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tsightler
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Veeam Restore Speed

Post by tsightler » Mar 29, 2010 9:42 pm

OK, so we recently had a storage array that decided to eat 4TB of VM's sitting on a group of VMFS volumes so Veeam got a good workout. We were able to restore our VM's without serious difficulty, however, it took far to long to get our VM's restored. The average transfer speed was around 30-40MB/sec.

Today, just playing around, I decided to try restoring a VMDK file to one of our Linux host rather than to an ESX server. I was amazed at the speed difference, easily hitting 110MB/sec and faster. Why is restoring to VMFS volumes via the ESX console so slow? I understand the VMware COS is not optimized for this operation, but it still seems exceptionally slow, 30-40MB/sec vs 110-120MB/sec. Are there any tools that can copy to the VMFS volume faster?

I think if I ever find myself in a hurry to restore some VM's in the future I'd restore them to my linux host and share them out via NFS to the VMware servers. Then I could SVmotion them to the VMFS volumes while their running.

Anybody else have any hints/tricks to improve the restore performance of Veeam?

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Re: Veeam Restore Speed

Post by Gostev » Mar 29, 2010 9:59 pm

I don't currently believe ESX COS is a bottleneck, because our experiments on restoring directly to SAN do not show significant improvement either. I currently believe that the real reason is VMFS design around how it handles writes.

As for tips and tricks, I have heard a few times already that having battery backed cache improves the speed quite significantly.

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Re: Veeam Restore Speed

Post by JLaaij » Mar 30, 2010 6:29 am

Hi Gostev,

"As for tips and tricks, I have heard a few times already that having battery backed cache improves the speed quite significantly."

Using ESXi v4.0.x with latest patches etc.

I 'm running Starwind HA as SAN.
HP 150G6, 5Gb memory( test)
Raid 1 on 2x WD RE3 500Gb disks
Raid 0 on 4x WD RE3 500Gb disks

Starwind has a caching option.
Have you ever tested speed with Starwind with caching enabled. Or heard results about it?

Greetz Jaap

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Re: Veeam Restore Speed

Post by Gostev » Mar 30, 2010 10:34 am

Jaap, the battery backed cache I am talking about relates to I/O controller in the ESX servers, not the storage side caching.

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Re: Veeam Restore Speed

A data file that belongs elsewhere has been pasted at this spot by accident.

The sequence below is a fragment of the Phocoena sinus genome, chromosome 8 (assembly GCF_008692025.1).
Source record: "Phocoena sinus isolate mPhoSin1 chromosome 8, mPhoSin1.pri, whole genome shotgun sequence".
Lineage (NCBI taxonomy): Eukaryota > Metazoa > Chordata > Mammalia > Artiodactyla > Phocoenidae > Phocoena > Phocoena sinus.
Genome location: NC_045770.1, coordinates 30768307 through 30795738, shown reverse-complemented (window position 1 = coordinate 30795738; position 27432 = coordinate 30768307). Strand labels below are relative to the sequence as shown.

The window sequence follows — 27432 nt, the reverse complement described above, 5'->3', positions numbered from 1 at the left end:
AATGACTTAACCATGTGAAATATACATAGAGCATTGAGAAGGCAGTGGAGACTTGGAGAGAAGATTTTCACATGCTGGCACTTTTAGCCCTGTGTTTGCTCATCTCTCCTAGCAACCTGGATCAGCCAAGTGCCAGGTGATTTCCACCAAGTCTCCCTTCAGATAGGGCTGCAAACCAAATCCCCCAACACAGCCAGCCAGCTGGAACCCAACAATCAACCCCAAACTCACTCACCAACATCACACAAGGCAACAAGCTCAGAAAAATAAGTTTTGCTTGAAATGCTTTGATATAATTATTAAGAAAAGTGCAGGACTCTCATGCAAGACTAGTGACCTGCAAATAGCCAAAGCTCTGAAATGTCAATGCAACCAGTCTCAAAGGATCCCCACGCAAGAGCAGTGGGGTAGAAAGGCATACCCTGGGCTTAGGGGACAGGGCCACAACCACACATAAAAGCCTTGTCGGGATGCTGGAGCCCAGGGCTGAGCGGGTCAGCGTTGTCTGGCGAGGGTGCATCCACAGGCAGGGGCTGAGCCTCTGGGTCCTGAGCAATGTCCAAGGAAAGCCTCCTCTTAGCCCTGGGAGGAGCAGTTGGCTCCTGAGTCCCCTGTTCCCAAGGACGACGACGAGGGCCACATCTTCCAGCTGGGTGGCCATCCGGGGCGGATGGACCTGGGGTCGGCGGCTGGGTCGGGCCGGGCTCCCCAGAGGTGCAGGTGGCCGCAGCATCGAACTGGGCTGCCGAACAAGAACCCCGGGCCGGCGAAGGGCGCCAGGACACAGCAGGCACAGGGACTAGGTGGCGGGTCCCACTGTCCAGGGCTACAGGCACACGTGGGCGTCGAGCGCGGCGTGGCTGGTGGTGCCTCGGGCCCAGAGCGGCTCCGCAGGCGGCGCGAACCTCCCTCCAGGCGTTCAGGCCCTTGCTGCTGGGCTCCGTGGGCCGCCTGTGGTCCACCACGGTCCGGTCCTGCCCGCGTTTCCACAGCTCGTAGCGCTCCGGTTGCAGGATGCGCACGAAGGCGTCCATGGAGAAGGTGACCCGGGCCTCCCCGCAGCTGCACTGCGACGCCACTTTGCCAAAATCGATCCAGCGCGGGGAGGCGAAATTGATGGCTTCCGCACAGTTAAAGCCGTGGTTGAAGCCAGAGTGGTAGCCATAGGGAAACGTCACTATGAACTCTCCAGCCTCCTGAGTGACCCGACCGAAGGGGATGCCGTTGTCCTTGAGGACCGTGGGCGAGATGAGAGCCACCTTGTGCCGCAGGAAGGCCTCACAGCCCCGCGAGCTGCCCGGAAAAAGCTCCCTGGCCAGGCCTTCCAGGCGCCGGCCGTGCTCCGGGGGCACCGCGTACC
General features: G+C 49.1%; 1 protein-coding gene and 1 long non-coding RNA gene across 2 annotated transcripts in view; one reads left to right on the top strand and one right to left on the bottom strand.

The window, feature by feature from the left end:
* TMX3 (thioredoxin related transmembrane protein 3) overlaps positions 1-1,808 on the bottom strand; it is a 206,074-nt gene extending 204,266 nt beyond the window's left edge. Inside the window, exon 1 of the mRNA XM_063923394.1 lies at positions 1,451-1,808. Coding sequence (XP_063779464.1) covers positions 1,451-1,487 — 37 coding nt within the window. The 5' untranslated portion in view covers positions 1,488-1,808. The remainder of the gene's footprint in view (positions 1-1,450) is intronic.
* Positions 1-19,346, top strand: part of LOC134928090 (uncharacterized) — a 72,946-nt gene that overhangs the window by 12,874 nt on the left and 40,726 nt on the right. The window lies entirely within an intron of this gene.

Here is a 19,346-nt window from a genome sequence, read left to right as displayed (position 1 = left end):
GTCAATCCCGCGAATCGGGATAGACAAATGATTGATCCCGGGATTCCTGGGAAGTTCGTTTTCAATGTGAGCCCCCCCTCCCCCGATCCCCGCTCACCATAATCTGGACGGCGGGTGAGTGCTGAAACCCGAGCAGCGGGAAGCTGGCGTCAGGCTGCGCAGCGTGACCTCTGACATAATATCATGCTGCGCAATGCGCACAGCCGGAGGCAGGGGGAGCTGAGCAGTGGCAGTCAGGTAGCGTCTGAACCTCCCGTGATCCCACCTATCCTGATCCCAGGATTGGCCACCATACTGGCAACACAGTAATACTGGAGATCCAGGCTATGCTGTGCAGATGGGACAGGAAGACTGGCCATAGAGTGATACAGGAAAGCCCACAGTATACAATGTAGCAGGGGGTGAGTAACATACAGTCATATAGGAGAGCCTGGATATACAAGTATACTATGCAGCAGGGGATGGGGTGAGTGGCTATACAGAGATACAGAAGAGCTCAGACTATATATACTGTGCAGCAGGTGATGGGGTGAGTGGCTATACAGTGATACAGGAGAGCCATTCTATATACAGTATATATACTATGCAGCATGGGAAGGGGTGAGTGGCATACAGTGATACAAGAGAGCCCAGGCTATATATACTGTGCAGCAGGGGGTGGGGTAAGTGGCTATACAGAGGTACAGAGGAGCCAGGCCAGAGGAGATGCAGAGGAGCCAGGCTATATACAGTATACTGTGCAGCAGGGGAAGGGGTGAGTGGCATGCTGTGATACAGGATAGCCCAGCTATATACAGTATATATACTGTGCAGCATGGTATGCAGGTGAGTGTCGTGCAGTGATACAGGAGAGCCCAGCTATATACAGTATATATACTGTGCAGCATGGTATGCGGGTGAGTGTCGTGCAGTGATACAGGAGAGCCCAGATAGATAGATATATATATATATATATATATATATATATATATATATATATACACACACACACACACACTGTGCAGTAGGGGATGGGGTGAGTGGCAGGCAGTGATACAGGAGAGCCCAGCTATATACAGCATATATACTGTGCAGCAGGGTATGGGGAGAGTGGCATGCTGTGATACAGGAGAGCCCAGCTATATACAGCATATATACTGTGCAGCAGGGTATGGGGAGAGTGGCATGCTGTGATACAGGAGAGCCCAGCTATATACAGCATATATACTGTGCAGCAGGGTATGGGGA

Post by fredbloggs » Mar 30, 2010 8:33 pm

tsightler wrote:I think if I ever find myself in a hurry to restore some VM's in the future I'd restore them to my linux host and share them out via NFS to the VMware servers. Then I could SVmotion them to the VMFS volumes while their running.
?
Just as a query what performance do you get if you run a Linux host as a VM on the same storage, that way you may be able to find a little more on what performance the SAN is offering to confirm whether it's vmfs. Imagine you'd be limited by the 1GB LUN connection to the SAN.

I'm interested, have a SAN from the same vendor as you.

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Re: Veeam Restore Speed

Post by stephaneb » Mar 31, 2010 10:07 am

FYI, we get about 150 MB/sec during LAN restores on our infrastructure.

Backed up data is on low perf SAN LUNs (SVC with sata storage backend) and restored to high perf SAN LUNs (SVC with fiber 15k disk storage backend), Veeam server OS is 2008 32bit, the Veeam server is using x2 Gbps ports grouped in a LDAP etherchannel team (useful only when restoring to multiple ESX servers).

Our ESX servers are running ESX 4U1 on IBM System x 3850 M2 hardware and have 2 dedicated active/standby Gbps adapters on the vSwitch with the Service Console port (which has no other port group).

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Re: Veeam Restore Speed

Post by tsightler » Mar 31, 2010 1:02 pm

stephaneb wrote:FYI, we get about 150 MB/sec during LAN restores on our infrastructure.
Is that with large VM's with lots of compressed data? I get similar speeds on some VM's, mainly VM's that have lots of "unused" space or zero'd disk space, or data that's reasonably compressible. Also, are you running Veeam 4.1.1? We saw much better restore speeds with previous versions, but those versions had issues restoring Linux volumes without corruption.